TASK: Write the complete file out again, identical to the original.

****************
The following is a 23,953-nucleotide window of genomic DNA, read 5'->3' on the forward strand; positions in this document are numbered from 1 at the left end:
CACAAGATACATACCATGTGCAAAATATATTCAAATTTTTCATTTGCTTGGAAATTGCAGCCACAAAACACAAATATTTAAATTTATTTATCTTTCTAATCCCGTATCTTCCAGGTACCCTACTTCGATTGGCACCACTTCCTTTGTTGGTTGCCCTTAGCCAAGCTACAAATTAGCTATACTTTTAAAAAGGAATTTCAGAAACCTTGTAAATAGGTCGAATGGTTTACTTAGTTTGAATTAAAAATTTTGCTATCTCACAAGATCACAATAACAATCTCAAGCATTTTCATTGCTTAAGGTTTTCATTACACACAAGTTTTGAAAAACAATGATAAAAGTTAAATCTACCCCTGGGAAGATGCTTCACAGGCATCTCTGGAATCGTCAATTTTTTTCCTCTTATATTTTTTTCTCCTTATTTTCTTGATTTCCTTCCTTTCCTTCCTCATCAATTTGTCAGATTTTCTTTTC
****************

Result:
The following is a 23,953-nucleotide window of genomic DNA, read 5'->3' on the forward strand; positions in this document are numbered from 1 at the left end:
CACAAGATACATACCATGTGCAAAATATATTCAAATTTTTCATTTGCTTGGAAATTGCAGCCACAAAACACAAATATTTAAATTTATTTATCTTTCTAATCCCGTATCTTCCAGGTACCCTACTTCGATTGGCACCACTTCCTTTGTTGGTTGCCCTTAGCCAAGCTACAAATTAGCTATACTTTTAAAAAGGAATTTCAGAAACCTTGTAAATAGGTCGAATGGTTTACTTAGTTTGAATTAAAAATTTTGCTATCTCACAAGATCACAATAACAATCTCAAGCATTTTCATTGCTTAAGGTTTTCATTACACACAAGTTTTGAAAAACAATGATAAAAGTTAAATCTACCCCTGGGAAGATGCTTCACAGGCATCTCTGGAATCGTCAATTTTTTTCCTCTTATATTTTTTTCTCCTTATTTTCTTGATTTCCTTCCTTTCCTTCCTCATCAATTTGTCAGATTTTCTTTTC